Talks about dealing with anonymous commenters online.
“I have mixed feelings about anonymous comments. On the one hand, the traditional approach with publishing a letter in a magazine or a newspaper is to acquire the identity. Even if you published it anonymously, you needed to know that it was a genuine letter. I suppose what’s happened is that we’ve learned to live with anonymous comments. It’s amazing how the community vets its own commentary. Anonymity gives a certain confidence to people to engage in a debate that perhaps they can’t have. In one case, for instance, the company accountant, under an anonymous nom de plum, was able to reveal a whole lot of information about a company that went bust that we were writing about, that probably he would never have done.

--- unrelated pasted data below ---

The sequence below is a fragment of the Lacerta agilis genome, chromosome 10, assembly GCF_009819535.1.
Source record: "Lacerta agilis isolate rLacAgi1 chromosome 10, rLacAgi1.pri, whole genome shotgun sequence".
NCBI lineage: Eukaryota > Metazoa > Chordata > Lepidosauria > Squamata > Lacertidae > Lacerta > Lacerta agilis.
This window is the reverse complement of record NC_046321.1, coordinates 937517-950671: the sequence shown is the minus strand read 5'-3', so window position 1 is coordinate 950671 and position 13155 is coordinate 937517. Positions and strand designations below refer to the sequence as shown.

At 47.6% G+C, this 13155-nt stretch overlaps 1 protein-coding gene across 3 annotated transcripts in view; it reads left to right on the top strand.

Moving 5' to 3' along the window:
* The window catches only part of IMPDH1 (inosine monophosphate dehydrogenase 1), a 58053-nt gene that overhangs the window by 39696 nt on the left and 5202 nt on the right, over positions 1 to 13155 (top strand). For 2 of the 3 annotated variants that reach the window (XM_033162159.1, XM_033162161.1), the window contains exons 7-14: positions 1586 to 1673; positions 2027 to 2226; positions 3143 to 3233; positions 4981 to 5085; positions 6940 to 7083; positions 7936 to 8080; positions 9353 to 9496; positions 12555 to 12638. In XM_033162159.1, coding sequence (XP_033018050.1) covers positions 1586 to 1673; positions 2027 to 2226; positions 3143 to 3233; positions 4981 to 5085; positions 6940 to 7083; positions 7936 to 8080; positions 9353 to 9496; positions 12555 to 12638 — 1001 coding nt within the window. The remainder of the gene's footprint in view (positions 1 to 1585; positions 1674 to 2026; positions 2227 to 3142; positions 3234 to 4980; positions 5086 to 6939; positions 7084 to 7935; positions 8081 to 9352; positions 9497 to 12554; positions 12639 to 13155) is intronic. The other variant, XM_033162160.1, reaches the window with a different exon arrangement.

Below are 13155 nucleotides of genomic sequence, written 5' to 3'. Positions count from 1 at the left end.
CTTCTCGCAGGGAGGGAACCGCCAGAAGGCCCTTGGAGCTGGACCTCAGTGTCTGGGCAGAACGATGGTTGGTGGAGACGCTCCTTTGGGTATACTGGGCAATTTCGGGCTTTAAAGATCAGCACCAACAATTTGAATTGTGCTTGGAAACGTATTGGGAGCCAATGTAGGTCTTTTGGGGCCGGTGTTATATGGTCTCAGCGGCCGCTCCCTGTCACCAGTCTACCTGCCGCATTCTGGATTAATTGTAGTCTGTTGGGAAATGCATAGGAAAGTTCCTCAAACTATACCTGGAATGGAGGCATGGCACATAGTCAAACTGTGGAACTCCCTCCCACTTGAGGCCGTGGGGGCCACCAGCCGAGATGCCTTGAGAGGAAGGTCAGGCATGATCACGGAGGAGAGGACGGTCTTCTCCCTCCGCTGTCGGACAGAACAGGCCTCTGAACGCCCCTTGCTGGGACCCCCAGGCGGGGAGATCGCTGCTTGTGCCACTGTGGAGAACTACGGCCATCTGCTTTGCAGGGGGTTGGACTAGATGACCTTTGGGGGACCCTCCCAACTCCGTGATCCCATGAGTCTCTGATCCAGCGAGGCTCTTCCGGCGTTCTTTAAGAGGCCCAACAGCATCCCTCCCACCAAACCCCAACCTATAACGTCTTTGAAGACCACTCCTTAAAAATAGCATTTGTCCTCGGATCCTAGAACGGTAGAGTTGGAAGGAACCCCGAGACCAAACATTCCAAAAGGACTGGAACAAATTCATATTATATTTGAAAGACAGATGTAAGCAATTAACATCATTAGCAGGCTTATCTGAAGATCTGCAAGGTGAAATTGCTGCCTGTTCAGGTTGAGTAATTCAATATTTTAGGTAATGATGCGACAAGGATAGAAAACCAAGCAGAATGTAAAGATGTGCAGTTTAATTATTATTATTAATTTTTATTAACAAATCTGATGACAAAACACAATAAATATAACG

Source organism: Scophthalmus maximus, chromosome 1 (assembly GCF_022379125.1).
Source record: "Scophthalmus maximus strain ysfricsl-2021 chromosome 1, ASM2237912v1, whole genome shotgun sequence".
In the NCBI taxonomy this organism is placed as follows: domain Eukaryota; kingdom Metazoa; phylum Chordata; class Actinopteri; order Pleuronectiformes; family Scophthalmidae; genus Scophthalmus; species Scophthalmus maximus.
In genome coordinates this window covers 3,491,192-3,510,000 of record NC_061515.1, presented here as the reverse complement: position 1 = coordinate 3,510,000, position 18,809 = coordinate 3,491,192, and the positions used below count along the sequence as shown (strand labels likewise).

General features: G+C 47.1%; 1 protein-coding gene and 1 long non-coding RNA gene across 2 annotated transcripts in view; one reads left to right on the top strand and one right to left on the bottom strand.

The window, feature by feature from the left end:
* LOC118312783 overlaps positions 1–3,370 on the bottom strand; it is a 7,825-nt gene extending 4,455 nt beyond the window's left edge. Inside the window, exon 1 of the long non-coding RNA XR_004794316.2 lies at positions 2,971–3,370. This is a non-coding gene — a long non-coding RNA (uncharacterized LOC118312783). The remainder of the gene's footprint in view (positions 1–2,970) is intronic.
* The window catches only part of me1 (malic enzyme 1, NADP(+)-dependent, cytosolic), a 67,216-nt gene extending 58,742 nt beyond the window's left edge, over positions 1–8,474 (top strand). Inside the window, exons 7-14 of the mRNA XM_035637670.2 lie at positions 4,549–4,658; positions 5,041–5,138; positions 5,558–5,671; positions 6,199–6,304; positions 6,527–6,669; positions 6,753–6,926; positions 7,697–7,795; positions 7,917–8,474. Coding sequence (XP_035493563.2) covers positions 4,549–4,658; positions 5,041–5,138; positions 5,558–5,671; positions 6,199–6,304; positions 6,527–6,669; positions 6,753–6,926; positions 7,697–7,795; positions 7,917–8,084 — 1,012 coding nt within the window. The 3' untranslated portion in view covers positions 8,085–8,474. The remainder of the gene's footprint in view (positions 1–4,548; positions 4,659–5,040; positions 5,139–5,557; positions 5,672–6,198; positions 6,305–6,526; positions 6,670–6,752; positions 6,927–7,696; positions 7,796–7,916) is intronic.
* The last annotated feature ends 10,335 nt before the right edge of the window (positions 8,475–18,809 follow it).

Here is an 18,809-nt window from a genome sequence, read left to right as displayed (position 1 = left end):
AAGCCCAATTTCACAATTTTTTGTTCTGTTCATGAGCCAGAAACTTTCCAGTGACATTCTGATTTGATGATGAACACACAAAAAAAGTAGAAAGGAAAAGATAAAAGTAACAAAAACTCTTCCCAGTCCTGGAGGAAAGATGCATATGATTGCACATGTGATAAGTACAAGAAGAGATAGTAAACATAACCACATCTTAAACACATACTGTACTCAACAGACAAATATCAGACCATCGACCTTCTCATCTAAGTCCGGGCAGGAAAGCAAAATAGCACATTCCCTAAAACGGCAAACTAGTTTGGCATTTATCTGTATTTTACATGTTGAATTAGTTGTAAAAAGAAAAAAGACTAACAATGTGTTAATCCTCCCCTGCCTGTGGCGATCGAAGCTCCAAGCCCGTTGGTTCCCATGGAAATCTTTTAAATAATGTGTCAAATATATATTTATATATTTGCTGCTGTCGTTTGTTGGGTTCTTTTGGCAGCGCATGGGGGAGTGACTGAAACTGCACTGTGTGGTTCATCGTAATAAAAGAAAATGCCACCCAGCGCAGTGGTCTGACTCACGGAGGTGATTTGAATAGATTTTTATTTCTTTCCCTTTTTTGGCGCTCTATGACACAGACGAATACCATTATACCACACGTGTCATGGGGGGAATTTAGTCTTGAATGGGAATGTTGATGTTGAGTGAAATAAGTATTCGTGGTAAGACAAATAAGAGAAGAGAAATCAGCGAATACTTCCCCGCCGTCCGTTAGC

Often you’ll get a troll that will really abuse the opportunity. We’ve had it where 30 of the comments we discovered were all coming – really fast, every five minutes – and you congratulate yourself on having a great debate. In fact, it was all from pretty much the same domain and gave us a clue that this person was a real troll. That’s rare though to be honest. People want to talk and they talk around the water cooler, now they’re just talking on a forum. It’s kind of humbling as a publisher. You’ve got to stop and say, “Ok, why would you want the debate to stop. Why wouldn’t you nurture it? We can’t have defamatory stuff, but why wouldn’t we let people talk about the stories that we’re putting up there?”